Fujinomiya Route (3.8km ascent to crater rim, 6 hours one-way)
- This is the only route that faces west, so if you want to see the sunrise you need to make it to the top before daybreak. The trailhead itself is much less developed than the Yoshida 5th station circus. There’s a simple restaurant/shop as well as newer information center. The trail starts just opposite this building, marked by a very large signboard with a detailed map.
- Climb the concrete stairs to the left of the signboard and meander through some greenery at the edge of the treeline. Ropes line either side of the route to help protect the vegetation and after a long gentle climb of 20 minutes you’ll reach the first hut (the new 6th station). Just beyond the hut turn left for the start of the shortest (and some say the steepest) path to the summit. Unlike the other 3 routes on Fuji, there is no separate ascent/descent route, so during busy times it can be a tricky challenge of knowing when to yield to hikers coming from the opposite direction. Again, it’s a matter of following the crowds and pacing yourself by resting in front of each mountain hut. Just before the crater rim, pass through a large torii gate and soon reach the shrine and post office. Turn right and walk along the crater rim for about 20 minutes if you’d like to see the sunrise. Otherwise, turn left for the 30 minute climb to the true summit of the mountain. Return via the same trail and be careful not to accidentally descend the Gotemba trail that starts next to the summit post office.
- Fujinomiya Route huts (in ascending order from the 5th station to summit)
5th Station Resthouse, Hoei Sanso, Goraiko Sanso, Yamaguchi Sanso, Ikeda-kan, Mannen-yuki Sanso, Munatsuki Sanso, Chojo Fuji-kan
Fujinomiya Route map:
Torii gate at the summit of Mt Fuji: MADSOLAR / Shutterstock.com
Subashiri Route (6.2km ascent to crater rim, 7 hours one-way)
- This route is the greenest route on the mountain with an exciting scree-run on the descent route. The path does merge with the main Yoshida route at the 8th station, so you can run into bottlenecks from there to the summit on crowded weekends.
- From the bus stop, the route runs through a pleasant walkway sandwiched between souvenir shops and wooden picnic tables until it reaches a donation collection booth. From here, it passes through a lovely broadleaf forest well below the treeline, which will make you wonder if you’re even on Mt Fuji at all. After passing by a small shrine, the moss-lined path narrows and climbs through forests of beech and fir along a trail of volcanic pebbles, dotted by wildflowers in places. The ascent and descent paths split, so continue following the switchbacks on the main route. The trail can be hard to pick up at times, so it’s best done during the daylight hours with better visibility. After 90 minutes, you’ll finally reach the new 6th station hut, a good place for a break. Keep meandering through the forest for another 90 minutes to reach the old 6th station hut at the edge of the 2700m treeline. The switchbacks continue through ever-steepening terrain, and at the next hut is the start of the famous sand run (or Subashiri) descent route that gives the name to this section of the mountain. Keep climbing up to merge with the Yoshida route at the 8th station and follow that the rest of the way to the summit. Retrace your steps to the start of the descent route and enjoy running through the volcanic scree.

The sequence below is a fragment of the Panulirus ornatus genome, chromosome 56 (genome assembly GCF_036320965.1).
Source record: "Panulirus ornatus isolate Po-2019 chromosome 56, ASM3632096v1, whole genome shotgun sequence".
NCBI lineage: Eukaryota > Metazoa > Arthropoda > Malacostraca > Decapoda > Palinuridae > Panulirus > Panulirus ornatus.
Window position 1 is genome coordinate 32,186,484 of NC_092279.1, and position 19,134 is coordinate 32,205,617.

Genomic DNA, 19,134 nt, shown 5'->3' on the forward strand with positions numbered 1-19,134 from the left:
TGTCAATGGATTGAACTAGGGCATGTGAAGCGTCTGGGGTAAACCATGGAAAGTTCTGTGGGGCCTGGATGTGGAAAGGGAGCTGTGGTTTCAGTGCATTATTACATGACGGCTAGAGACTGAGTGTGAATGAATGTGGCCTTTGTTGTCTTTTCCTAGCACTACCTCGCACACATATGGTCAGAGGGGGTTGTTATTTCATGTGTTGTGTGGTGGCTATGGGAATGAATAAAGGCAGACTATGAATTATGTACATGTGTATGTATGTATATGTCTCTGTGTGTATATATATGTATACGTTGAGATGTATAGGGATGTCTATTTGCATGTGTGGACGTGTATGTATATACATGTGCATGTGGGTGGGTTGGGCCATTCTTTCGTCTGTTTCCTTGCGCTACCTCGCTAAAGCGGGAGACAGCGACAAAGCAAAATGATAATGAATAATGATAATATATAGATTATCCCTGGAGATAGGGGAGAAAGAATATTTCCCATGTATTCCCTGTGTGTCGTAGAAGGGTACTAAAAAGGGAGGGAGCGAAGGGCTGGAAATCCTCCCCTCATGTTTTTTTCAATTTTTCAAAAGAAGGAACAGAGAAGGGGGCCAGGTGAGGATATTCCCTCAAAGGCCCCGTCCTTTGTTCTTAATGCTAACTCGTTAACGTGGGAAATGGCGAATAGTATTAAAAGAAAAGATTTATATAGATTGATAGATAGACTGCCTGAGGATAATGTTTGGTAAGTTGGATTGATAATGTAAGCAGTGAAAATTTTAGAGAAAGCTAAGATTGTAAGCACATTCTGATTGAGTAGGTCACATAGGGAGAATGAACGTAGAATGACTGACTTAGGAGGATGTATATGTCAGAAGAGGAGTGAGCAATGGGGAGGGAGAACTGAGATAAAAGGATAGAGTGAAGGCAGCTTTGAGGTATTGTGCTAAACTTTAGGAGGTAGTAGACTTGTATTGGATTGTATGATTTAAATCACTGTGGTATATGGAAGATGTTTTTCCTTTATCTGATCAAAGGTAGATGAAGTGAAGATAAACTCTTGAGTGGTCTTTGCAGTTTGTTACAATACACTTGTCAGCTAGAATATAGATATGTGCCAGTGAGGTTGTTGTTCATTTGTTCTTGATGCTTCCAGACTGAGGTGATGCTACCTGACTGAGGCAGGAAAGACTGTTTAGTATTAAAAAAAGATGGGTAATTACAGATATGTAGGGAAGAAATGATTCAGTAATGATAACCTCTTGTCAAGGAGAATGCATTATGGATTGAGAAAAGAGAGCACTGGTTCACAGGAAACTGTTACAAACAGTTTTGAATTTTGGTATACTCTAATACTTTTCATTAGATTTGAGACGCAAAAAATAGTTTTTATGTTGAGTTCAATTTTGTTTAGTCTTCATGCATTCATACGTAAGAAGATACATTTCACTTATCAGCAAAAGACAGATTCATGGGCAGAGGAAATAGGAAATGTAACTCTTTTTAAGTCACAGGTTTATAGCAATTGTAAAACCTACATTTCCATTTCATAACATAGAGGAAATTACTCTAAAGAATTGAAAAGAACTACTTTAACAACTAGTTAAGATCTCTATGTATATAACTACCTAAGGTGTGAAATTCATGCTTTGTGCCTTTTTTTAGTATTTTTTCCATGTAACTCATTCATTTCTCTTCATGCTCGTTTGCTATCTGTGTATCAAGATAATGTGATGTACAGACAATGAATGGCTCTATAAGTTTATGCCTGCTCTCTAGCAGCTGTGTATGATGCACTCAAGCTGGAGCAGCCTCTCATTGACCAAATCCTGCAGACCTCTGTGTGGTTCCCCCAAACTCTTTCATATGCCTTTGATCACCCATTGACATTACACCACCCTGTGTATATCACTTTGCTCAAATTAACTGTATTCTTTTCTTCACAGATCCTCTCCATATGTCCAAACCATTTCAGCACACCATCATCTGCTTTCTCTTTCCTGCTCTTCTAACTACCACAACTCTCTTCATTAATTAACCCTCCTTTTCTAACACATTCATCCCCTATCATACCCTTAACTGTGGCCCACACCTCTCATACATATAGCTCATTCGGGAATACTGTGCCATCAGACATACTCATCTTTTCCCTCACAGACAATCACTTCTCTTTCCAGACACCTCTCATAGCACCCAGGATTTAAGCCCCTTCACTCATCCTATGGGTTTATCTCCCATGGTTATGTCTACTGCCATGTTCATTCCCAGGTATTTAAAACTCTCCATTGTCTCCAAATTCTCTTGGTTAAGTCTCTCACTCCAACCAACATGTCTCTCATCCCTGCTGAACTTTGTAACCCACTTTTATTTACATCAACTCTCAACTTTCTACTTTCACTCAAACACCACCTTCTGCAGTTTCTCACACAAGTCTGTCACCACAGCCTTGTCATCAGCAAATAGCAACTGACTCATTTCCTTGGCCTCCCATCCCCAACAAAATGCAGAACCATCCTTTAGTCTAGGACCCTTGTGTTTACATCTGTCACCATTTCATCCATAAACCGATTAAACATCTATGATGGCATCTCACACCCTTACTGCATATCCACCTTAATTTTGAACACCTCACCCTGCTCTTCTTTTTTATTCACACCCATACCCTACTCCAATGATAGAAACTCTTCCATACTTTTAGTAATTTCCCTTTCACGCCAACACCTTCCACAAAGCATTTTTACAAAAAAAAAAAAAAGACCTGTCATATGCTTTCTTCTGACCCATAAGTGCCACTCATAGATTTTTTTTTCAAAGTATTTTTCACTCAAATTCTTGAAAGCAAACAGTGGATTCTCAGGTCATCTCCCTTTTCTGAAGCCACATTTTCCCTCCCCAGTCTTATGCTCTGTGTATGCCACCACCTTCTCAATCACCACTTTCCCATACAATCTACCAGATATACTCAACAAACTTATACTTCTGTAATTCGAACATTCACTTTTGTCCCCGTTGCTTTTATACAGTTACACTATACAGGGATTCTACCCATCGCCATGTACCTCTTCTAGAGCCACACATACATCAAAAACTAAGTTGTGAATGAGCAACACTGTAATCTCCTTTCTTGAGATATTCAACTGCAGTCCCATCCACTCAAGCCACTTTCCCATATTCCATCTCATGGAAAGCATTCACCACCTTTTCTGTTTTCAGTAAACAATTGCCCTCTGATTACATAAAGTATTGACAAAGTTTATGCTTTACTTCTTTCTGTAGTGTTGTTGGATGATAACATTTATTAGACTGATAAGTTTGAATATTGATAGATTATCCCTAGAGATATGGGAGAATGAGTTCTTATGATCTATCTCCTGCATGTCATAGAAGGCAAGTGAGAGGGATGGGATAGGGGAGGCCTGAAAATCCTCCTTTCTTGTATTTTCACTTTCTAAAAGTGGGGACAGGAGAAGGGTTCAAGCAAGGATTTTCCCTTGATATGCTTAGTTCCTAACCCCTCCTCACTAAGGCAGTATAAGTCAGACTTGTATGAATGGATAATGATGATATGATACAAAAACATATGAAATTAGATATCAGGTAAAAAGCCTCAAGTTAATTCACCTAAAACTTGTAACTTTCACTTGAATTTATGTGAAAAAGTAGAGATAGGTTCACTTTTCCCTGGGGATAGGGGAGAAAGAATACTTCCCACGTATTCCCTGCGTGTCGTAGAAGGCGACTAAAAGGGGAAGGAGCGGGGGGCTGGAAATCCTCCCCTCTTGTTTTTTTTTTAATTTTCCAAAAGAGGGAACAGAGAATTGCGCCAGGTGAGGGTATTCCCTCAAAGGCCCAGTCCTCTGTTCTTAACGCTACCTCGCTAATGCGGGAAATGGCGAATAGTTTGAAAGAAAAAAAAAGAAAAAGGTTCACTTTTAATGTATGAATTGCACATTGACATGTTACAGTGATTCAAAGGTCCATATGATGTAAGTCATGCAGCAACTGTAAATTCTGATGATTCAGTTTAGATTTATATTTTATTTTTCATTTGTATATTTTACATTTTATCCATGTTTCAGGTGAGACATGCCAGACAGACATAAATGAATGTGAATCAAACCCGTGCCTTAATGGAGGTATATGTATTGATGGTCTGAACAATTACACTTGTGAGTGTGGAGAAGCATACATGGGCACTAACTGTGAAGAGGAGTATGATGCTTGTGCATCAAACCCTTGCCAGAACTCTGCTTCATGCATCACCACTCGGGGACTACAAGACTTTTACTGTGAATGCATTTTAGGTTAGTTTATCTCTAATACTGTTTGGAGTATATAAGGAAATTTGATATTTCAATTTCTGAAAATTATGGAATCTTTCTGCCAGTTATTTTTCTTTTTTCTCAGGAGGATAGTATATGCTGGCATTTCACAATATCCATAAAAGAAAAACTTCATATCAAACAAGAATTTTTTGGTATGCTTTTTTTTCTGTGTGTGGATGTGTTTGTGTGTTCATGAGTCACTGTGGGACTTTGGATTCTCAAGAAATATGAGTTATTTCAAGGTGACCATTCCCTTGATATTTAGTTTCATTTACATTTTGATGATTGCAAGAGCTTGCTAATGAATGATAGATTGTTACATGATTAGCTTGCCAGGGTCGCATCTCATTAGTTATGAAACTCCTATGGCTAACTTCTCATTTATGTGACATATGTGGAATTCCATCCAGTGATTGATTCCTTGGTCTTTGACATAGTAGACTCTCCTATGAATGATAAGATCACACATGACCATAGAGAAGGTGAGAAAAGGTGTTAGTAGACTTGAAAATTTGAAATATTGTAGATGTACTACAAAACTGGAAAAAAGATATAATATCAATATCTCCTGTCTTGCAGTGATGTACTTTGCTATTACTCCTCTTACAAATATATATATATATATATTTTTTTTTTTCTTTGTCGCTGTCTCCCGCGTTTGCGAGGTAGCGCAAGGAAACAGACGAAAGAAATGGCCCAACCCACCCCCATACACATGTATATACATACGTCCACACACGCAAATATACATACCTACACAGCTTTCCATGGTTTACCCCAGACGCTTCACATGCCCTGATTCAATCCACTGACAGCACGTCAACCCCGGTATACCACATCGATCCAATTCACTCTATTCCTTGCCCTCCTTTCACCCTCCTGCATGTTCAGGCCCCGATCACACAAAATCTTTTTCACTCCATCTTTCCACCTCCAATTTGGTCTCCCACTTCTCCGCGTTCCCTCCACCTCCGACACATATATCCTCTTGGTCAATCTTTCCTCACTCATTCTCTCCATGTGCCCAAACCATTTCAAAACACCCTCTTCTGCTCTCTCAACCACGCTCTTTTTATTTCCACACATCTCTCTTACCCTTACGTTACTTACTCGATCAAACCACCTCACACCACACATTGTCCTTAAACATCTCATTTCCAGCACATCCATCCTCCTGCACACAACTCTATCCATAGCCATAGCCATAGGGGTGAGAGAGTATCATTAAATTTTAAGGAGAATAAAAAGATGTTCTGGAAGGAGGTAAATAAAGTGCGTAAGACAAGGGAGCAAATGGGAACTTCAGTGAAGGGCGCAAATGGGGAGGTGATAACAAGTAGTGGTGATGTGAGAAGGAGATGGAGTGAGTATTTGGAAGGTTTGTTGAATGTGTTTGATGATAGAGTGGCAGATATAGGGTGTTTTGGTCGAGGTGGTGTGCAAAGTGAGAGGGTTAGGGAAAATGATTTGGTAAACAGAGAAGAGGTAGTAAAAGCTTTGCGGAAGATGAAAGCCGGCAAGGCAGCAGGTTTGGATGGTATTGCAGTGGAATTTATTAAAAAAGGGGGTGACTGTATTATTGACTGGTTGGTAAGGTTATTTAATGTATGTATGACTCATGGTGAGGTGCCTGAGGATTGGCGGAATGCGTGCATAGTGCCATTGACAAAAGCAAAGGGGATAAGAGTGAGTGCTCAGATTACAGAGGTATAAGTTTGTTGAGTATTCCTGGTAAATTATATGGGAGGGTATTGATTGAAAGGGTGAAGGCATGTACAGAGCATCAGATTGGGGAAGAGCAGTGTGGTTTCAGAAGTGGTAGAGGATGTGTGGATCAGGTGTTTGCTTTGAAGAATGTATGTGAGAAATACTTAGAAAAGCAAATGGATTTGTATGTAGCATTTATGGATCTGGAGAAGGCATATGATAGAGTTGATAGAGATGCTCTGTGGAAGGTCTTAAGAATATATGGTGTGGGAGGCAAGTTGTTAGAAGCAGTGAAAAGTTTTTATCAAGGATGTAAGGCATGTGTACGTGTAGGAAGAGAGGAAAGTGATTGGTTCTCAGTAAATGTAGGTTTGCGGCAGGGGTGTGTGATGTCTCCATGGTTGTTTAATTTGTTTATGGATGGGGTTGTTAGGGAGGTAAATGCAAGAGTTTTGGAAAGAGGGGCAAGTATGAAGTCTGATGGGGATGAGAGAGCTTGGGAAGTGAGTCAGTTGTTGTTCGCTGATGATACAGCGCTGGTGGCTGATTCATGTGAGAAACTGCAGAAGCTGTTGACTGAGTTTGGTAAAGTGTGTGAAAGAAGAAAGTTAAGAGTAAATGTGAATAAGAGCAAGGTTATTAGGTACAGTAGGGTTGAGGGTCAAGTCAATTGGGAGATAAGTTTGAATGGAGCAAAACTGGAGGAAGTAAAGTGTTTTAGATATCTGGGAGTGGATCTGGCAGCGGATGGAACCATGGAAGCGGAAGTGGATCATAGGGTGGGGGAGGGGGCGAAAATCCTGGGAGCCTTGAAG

- Subashiri Route huts (in ascending order from the 5th station to summit)
Kikuya Hut, Nagata Sanso, Seto-kan, Taikokan Mountain Hut, Miharashi-kan, Shita Edoya, Kami Edoya, Fujisan Hotel, Honhachigome-Tomoekan, Goraikou-kan
Subashiri Route map:
Climbers heading down Mt Fuji: Nackoper / Shutterstock.com
Gotemba Route (9km ascent to crater rim, 8.25 hours one-way)
- This is the longest and toughest route to the summit, with most of it through deep volcanic scree that can be exhausting for those attempting the ascent. Not only will you get rocks in your shoes but you’ll loose a couple of centimeters with each advancing step, meaning you’ll have to work extra hard just to make progress. This, in addition to the limited number of mountain huts, means the route has the fewest number of people and there is plenty of parking available at the trailhead even during the busy summer season.
- There’s a simple souvenir shop at the bus stop and not much else. Pass through the torii gate and turn left along a broad track of volcanic scree for a few minutes before reaching a hut at the new 5th station. This is as far as the day-tripping tourists usually go, so turn left and continue around on the main trail behind a row of benches. Here the path splits into ascending and descending routes, so stay left and continue through the broad scree. There’s really only one way to go, and if the weather is good you can see all the way up to the summit. Take ample breaks at each hut, and at the 7th station, the ascent and descent trails converge. From here you’ll encounter 2-way traffic all the way to the summit, so pace yourself and take it one step at a time. The path meets the Fujiyoshida trail at the post office at the crater rim. Turn left for the summit or right to find a position among hundreds of other climbers if you’ve climbed for the sunrise. On the descent, retrace your steps to the 7th station and then enjoy running, sliding, and hopping down the massive scree field.